This pseudocode is meant for a 2D node grid where the A* finds the path with only the horizontal, vertical and diagonal in a 2D space. for my mountain to use it i’d have to ad the slope of the mountain so it wouldn’t just straight run up the mountain but also wouldn’t completely go around either. Now that I added the inclines i still wanted to mess around with heuristics a bit. Heuristics within pathfinding is a technique designed for solving a problem more quickly or in my case finding an approximate solution when classic methods fail to find an exact solution the user is looking for. I want the algorithm to be able to be adjusted acoording to the user. for this to happen I gave a lesser incline a decreased travel cost and a higher incline an increased cost. After a while of tweaking I found a pattern I was happy with for the time being.

Pathfinding demonstration using cubes

Something noted in the picture is the cube with a yellow outline. This was done because I needed the path to adjust its course if there was an obstacle in the way. this was necessary in case I wanted to add environment which will be the next step. The route can be changed by moving the startpoint to a desired location.


The next thing I wanted to do was to add trees. After doing some research almost every mountain has either trees or a forest at the bottom of the mountain. During the research I also found out that trees don’t grow past a certain height which is called the Timberline. this is where the natural living conditions are not met anymore such as temperature, air pressure or ground quality. when I went to program the trees I made it so they randomly spawn within the borders of under the Timberline and above ground. if they do fall outside these borders or there is already a tree on the desired vertex another one will be chosen.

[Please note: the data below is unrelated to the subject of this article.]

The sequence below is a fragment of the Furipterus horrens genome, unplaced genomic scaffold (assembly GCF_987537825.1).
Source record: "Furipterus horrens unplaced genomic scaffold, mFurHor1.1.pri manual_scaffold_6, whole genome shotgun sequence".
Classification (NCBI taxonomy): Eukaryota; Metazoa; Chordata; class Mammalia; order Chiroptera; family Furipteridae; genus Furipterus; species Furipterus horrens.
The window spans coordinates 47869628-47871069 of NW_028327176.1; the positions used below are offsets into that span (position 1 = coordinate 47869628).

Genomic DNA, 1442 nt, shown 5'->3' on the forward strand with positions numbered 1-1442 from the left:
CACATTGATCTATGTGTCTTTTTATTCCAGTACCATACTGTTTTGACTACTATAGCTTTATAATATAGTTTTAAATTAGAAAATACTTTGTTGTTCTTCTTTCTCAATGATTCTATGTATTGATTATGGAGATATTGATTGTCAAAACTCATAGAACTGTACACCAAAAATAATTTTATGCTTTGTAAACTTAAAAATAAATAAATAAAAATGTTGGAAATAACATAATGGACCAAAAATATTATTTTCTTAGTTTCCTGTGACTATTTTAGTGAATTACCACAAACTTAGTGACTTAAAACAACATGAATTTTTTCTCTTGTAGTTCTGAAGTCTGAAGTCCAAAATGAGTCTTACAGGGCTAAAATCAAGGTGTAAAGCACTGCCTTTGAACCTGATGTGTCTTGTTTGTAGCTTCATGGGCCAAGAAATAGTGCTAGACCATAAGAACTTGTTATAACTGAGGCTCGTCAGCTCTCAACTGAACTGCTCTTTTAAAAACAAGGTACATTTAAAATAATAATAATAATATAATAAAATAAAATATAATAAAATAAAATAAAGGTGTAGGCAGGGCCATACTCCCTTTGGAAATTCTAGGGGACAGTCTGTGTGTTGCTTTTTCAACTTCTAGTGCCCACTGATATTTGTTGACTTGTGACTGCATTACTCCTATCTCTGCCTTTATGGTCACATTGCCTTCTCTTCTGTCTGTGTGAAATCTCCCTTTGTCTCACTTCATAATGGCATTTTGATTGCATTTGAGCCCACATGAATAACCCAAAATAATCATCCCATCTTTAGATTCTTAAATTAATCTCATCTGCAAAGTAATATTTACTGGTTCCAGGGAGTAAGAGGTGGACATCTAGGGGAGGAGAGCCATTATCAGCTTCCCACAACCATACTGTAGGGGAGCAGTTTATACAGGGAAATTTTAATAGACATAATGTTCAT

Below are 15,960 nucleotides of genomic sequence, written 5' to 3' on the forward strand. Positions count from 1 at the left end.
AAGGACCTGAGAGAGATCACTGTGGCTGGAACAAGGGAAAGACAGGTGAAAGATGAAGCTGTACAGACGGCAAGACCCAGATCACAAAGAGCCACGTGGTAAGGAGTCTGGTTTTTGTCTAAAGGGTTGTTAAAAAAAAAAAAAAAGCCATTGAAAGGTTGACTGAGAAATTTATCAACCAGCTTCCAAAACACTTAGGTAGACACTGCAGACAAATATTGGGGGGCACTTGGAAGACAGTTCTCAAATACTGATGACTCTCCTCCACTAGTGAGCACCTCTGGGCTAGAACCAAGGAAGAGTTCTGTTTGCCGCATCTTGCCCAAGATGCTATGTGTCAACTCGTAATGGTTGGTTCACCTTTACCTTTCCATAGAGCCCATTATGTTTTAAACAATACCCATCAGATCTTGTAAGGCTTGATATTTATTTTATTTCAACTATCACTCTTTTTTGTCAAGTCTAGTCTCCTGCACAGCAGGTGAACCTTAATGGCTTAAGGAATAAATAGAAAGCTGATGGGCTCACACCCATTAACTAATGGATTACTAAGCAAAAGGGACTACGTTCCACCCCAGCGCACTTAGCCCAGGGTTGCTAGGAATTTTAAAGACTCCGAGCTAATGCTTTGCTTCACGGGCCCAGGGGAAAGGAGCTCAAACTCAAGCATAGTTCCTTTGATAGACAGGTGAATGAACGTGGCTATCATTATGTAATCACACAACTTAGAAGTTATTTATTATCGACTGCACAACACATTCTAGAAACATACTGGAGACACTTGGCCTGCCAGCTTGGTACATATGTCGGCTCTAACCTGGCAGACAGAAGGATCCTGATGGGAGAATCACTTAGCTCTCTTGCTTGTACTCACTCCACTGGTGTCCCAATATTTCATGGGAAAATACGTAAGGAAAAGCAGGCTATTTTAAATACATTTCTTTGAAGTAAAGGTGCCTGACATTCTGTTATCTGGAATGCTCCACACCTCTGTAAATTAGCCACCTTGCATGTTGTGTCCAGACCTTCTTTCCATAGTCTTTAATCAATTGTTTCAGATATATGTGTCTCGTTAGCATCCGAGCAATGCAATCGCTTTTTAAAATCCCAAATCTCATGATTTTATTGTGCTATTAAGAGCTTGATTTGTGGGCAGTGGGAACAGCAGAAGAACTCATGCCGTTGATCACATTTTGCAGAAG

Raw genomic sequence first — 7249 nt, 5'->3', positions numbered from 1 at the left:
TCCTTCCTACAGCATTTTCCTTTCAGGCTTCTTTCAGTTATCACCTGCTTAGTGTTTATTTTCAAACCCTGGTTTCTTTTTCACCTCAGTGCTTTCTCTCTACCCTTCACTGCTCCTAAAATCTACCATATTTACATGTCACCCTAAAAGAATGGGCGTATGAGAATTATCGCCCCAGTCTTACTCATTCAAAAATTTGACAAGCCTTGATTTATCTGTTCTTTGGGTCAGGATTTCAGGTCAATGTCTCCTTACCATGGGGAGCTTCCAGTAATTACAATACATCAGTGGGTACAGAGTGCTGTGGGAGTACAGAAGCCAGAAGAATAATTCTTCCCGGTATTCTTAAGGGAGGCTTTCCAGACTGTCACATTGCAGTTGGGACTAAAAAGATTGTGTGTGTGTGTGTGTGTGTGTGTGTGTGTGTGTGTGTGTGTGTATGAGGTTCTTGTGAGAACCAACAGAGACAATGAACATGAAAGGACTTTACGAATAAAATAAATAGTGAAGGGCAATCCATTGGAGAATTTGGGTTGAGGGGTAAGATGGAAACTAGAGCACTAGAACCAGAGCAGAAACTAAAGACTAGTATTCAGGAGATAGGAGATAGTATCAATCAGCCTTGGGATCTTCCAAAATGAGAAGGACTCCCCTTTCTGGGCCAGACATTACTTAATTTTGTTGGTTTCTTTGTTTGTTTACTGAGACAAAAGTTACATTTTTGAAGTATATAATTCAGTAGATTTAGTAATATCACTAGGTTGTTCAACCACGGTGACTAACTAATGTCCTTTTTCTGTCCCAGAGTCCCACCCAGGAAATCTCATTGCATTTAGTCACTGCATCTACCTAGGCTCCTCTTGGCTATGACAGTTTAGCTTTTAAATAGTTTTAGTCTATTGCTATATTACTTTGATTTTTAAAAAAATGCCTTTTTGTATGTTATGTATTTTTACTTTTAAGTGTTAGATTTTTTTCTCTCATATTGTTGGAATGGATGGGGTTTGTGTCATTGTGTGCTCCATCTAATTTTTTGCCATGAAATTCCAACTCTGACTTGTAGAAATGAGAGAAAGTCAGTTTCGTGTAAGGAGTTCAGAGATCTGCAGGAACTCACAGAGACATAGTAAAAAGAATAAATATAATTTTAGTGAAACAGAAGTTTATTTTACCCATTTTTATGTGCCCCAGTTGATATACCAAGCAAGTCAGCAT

Trees on base of the mountain

In the picture above the trees are shown. A notable thing is that the path goes around the trees. within this picture the yellow cubes are indicating that the vertices are in contact with the tree and so the path is unwalkable.
One problem i ran into after the trees were added was a major drop in performance. After some looking around i found the cause for this problem. The trees all loaded with a 2048 by 2048 texture on it. This causes the scene to load a lot of unnecessary textures, after all the camera most of the time wont come close enough to see actual details. In the end I turned down the size of the textures to 512 by 512 for a much better performance.

Now that the trees are added the last thing to do to make this mountain look realistic is to add Textures. I don’t just want to add a normal texture because I want te mountain to be dynamic when it is generated at random. The way I am going to texture the mountain is through shaders. Seeming that I had trouble with shaders during the workshop my goal is to find one that I can use and then manipulate variables according to my own requirements. I managed to find one in a Unity Forum which helped me understand the principles and made me able to manipulate the ones I found(Unity Forum, 2018).

 _BaseHeight = ((minYValue - endLocation) - floorHeight);
 Mountainshader.SetFloat("_BaseHeight", _BaseHeight);
 _Layer1Height = timberLine - _BaseHeight;
 Mountainshader.SetFloat("_Layer1Height", _Layer1Height);
 _Layer2Height = timberLine - minYValue - highestVertice;
 Mountainshader.SetFloat("_Layer2Height", _Layer2Height);
 _Layer3Height = 0;
 Mountainshader.SetFloat("_Layer3Height", _Layer3Height);

After editing the values and finding some good textures to go along with the structure of the mountain. To improve performance a bit I also tiled the textures which I used and lowered the texture size quality. Tiling makes it so the texture gets used multiple times and not stretched. The texture size was set to 8k by 8k which i reduced to 512 by 512. The result gives a very realistic feel to the mountain while keeping the performance in check.